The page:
Columnists Mark my words

Column: Do some word processing during Lent

Father Mark Goldasich is the pastor of Sacred Heart parish in Tonganoxie. he has been editor of the Leaven since 1989.

Father Mark Goldasich is the pastor of Sacred Heart parish in Tonganoxie. he has been editor of the Leaven since 1989.

by Father Mark Goldasich

In last Sunday’s first reading, many of us heard a listing of the Ten Commandments. That makes me think of the story about a Jewish rabbi and a Catholic priest who were having a friendly discussion about religion.

The rabbi said, “You know, you Christians have been taking things from us for thousands of years. The Ten Commandments, for instance.”

“Yes, that’s true,” replied the priest. “We did take them from you all right, but you certainly can’t say that we’ve kept them!” (Sad, but true.)

One of the first lists that I memorized was The Ten Commandments, in preparation for my first confession and first Communion. That sparked in me a lifelong love of “rules to live by” lists.

Several years ago, Linton Weeks, the national correspondent for digital news on National Public Radio, gave some insights as to why human beings love lists. Among his insights were: Lists bring order to chaos, help us to remember things, relieve stress and focus the mind. Those are not bad things to keep in mind as we continue on our Lenten journey.

All of us live by some rules of life. In addition to the Ten Commandments and the Beatitudes, there’s no shortage of inspiration for Christians, especially on the Internet. Recently, I received an email from a friend in Topeka. The subject line read: “The Ten Commandments (not what you think).” I couldn’t not open it. Rather than being a commentary or explanation of those familiar Old Testament laws, this was instead a list of modern-day sayings meant to be an incentive to live a fuller, holier life. (As with many things on the Net, no author was credited.) Perhaps you’ll find in them some kernels of truth and inspiration:

I. Prayer is not a “spare wheel” that you pull out when in trouble, but a “steering wheel” that directs the right path along life’s journey.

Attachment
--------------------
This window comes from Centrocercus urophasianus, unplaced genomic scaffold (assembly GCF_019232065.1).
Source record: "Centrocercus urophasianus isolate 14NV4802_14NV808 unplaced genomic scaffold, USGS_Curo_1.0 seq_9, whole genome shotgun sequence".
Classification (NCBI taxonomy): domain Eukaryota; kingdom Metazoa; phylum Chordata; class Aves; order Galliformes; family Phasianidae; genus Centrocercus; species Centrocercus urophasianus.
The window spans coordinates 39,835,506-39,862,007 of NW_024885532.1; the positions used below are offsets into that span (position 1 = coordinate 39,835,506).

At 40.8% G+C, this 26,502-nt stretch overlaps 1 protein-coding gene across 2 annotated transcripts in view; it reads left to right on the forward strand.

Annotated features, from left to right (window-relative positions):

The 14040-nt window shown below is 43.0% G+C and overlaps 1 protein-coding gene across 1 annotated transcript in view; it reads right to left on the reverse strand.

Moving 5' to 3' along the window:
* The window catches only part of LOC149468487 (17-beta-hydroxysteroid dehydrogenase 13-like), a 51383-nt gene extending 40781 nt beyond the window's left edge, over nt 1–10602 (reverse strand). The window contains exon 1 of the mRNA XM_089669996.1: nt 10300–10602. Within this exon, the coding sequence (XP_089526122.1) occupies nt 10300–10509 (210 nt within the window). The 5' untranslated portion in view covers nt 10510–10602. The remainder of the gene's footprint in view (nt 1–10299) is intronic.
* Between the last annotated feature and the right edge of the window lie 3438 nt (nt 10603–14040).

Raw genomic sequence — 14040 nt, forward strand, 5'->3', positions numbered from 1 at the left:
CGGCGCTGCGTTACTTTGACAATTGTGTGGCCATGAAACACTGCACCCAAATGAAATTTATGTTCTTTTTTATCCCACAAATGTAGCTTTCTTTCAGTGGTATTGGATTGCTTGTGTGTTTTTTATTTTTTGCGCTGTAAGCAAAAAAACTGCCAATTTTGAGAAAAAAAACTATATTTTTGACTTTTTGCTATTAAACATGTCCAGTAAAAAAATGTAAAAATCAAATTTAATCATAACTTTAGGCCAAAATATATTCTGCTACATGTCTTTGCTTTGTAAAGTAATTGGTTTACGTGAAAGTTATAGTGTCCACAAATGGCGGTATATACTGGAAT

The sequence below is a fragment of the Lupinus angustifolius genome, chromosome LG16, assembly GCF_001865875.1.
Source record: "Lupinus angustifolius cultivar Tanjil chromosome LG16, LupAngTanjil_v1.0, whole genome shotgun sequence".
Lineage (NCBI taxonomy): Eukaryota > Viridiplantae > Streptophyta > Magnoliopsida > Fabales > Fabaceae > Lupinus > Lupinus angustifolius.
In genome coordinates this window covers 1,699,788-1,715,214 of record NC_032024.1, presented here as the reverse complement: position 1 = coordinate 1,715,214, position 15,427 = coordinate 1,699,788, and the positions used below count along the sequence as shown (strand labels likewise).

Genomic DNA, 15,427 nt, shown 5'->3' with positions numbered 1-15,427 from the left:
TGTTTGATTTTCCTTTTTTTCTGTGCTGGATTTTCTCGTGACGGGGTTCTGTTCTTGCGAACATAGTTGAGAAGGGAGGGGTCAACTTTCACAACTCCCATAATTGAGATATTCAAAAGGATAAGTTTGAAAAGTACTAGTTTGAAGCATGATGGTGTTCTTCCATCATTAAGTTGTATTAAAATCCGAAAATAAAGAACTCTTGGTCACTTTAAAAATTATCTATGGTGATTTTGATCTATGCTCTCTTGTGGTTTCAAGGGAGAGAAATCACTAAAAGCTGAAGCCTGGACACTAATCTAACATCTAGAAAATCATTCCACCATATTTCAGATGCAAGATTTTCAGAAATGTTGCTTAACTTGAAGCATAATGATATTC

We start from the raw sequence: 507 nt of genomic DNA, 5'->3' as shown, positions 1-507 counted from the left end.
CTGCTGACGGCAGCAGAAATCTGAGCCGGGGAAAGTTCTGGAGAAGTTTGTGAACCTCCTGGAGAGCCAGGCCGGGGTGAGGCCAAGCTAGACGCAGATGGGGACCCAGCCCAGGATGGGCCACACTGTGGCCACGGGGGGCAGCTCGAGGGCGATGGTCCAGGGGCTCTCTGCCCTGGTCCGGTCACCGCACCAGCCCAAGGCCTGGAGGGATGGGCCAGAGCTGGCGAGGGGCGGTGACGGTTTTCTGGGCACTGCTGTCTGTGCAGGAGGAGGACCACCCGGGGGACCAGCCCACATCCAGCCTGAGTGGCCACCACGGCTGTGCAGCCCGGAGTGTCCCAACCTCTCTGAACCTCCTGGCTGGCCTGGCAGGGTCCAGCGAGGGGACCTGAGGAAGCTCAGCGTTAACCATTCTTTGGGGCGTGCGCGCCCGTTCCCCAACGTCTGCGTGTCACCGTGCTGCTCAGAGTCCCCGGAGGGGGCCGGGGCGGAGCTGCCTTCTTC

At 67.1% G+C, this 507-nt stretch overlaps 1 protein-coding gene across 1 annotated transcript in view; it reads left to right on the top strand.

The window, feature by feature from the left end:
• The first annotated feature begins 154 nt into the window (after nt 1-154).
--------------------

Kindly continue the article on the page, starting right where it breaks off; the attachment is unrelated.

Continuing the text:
II. Why is a car’s windshield so large and the rearview mirror so small? Perhaps because our past is not as important as our future. So, look ahead and move on.

III. If you need help, ask God. If you don’t, thank God.

IV. All things in life are temporary. If going well, enjoy it; they will not last forever. If going poorly, don’t worry; they can’t last long either.

V. Old friends are gold. New friends are diamond. If you get a diamond, don’t forget the gold, because to hold a diamond, you always need a base of gold.

VI. Often when we lose hope and think this is the end, God smiles from above and says, “Relax! It’s just a bend, not the end.”

VII. When God solves your problems, you have faith in his abilities. When God doesn’t solve your problems, he has faith in your abilities.

VIII. A blind person asked St. Anthony, “Can there be anything worse than losing eyesight?” He replied, “Yes, losing your vision.”

IX. When you pray for others, God listens to you and blesses them. Sometimes when you are safe and happy, remember that someone has prayed for you.

X. Worrying does not take away tomorrow’s troubles, it takes away today’s peace.

I keep a file folder stuffed with inspirational quotes that I’ve come across over the years. I always have several posted in my home, the parish office and at The Leaven.

In addition to the ones above, let me add a few of my favorites:

• Those who bring sunshine to the lives of others cannot keep it from themselves. (James Matthew Barrie, creator of Peter Pan)

• Education is not filling a pail but the lighting of a fire. (William Butler Yeats, Irish poet)

• You must practice first, all that you desire to teach others. (St. Bernardine of Siena, the “Apostle of Italy”)

• If the only prayer you said in your whole life was, “Thank you,” that would suffice. (Meister Eckhart, German mystic)

What are the inspirational words that you live by? Be on the lookout these remaining weeks of Lent for words that will keep you motivated and challenged. Wisdom is all around us, if only we have the eyes to see and the ears to hear.

I’ll conclude with one last axiom, found on a magnet in the Leaven office: “Jesus loves you . . . but I’m his favorite!”

About the author

Fr. Mark Goldasich

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